What about Rick Santorum?
He's a lifelong Roman Catholic, who belongs to the unrecognized evangelical wing of his church. He's the Catholic guy in town that talks and prays like the Protestant pastors, who tend to like him more than his own kind. He has real zeal in the belly and a beautiful family.
But he has broken the last dogma (an illusion if ever there was one) of American life, that one's personal faith does not to spill over into one's public life.
As someone in the faith business, he's fresh political air, like he even believes what he says. How quaint. How much needed.
Pray with him for the health of his young daughter.
What About Nikki Haley?
She was born a Sikh (Sikhs are monotheists, reject the caste system and priesthood, forbid magic, idolatry and pilgrimages), and at some point she became a Christian.
I don't know much more than that about Nikki's faith.
But when a doltish British reporter from Time magazine (why are there so many British "journalists" here?) recently went gonzo cheeky and asked her if she tips Sikh cabbies in New York City more than other cabbies, she naturally giggled, regained her composure, and then said with a smile "No, I tip everyone the same." It was graceful and humble and revealing all at the same time.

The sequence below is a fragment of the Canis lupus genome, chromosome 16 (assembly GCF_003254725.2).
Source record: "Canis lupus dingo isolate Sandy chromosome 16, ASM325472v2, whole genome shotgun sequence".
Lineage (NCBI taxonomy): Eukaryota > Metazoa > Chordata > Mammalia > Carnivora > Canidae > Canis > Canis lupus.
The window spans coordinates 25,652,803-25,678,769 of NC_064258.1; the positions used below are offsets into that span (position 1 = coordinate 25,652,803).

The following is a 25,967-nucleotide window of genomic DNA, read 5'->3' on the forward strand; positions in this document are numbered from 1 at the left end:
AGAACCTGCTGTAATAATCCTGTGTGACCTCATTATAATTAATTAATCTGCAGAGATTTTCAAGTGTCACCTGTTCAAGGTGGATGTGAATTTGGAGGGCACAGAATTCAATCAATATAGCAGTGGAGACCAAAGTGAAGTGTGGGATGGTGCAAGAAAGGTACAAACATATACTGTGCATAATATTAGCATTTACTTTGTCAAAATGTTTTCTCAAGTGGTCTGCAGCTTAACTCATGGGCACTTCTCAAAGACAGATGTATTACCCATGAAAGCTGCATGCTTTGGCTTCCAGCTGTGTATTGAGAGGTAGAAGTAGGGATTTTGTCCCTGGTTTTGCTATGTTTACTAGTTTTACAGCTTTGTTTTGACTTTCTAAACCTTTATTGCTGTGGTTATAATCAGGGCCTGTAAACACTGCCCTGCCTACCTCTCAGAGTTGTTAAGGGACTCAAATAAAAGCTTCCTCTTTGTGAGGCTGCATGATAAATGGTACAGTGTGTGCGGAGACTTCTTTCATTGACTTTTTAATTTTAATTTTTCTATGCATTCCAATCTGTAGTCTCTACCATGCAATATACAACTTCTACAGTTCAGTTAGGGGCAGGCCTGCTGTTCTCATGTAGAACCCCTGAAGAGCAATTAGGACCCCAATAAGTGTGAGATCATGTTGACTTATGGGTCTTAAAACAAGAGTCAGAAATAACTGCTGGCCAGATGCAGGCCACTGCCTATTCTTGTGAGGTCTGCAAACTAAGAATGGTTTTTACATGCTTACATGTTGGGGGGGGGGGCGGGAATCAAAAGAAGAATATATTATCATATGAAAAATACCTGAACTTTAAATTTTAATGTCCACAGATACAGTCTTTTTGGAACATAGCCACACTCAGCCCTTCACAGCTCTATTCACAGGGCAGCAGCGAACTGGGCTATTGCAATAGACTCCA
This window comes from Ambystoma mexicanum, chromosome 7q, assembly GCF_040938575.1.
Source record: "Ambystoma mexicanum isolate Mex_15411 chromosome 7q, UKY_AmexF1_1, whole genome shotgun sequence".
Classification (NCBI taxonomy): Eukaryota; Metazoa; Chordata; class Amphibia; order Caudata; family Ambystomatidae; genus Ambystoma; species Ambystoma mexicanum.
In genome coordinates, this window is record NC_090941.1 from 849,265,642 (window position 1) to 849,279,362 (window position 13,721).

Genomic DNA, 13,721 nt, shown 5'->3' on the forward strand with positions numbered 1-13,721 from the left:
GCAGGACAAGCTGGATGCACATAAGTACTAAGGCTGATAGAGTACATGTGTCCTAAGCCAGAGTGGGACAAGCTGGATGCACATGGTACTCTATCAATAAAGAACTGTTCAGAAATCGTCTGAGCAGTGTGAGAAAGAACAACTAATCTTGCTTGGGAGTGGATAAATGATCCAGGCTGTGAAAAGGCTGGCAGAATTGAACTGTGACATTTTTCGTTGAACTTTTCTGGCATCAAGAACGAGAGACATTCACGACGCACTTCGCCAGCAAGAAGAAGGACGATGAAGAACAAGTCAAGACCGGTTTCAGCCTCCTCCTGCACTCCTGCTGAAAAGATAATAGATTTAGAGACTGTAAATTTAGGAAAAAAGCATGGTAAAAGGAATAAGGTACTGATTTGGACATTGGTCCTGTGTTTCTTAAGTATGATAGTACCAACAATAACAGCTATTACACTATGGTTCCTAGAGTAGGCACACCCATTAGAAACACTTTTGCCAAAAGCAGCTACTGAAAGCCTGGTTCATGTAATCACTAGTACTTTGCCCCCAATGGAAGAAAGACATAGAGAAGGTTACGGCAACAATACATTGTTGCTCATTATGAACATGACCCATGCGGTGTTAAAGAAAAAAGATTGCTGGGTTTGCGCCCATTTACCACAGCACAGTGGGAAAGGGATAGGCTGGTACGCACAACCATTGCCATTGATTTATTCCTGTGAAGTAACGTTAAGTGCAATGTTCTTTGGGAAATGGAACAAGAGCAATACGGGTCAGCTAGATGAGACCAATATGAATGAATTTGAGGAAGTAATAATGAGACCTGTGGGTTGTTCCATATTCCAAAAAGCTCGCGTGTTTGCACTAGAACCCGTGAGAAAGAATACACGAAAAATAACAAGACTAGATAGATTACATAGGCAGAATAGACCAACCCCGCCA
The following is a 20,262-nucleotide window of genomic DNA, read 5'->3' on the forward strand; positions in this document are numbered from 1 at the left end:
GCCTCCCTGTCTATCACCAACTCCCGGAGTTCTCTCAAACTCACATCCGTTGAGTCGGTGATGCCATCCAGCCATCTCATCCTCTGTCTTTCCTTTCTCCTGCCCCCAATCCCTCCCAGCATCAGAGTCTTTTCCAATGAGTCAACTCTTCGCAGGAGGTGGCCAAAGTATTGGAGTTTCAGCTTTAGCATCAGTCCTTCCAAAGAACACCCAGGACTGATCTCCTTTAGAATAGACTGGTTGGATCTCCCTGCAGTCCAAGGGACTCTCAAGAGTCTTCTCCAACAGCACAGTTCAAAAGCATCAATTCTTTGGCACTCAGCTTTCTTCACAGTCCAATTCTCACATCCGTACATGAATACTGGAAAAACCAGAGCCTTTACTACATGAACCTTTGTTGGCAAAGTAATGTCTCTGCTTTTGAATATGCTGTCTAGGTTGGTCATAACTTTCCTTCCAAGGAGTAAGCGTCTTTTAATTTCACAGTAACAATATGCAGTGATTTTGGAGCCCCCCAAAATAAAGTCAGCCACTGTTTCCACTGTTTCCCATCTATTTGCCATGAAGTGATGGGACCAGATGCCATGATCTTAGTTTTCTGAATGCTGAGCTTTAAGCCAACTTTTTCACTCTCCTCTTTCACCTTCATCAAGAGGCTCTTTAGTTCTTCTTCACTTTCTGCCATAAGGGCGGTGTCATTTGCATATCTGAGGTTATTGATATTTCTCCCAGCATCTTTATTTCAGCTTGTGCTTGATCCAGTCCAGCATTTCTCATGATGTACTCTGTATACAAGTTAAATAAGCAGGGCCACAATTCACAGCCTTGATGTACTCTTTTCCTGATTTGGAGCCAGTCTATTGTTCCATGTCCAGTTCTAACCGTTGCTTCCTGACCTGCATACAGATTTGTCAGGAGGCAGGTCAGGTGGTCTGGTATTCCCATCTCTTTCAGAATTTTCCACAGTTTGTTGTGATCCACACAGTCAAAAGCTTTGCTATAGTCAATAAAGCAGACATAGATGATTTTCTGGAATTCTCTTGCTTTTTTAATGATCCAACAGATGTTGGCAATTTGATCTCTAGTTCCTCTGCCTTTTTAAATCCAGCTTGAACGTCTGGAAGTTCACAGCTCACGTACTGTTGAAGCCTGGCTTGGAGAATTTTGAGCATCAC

Ok, Nikki I want to know more, but I'm comfortable with you right now.
What About Barack Obama?
At one point in his life he chose Rev. Wright as pastor, as a strong father figure likely, not because he agreed with everything he preached. That's cool.
He worshipped at a church deeply imbued in civil rights and black protest and political involvement, and teaching, that valued education, and engaged in some occasional and poetic hyperbole, just like many city churches in Connecticut.
I admire these values, and so do a lot of other people. And need we say that our nation was born in religious protest, and then there was the protest of the civil war, that has engaged the deep faith values of our whole nation ever since?
We learned more about Barack Obama from the Rev. Wright narrative than one hundred photo ops at funerals, around the flag at holidays, and sitting at the head table at church dinners. The President tried to stick by a friend.
Perhaps, like so many other Americans, he doesn't attend church regularly. But, he's half way to preaching in all he says and does.
Whether we agree with him or not, we get it. He's shared enough about his faith and life that we know enough to choose to vote for him, or not.
What About Sarah Palin?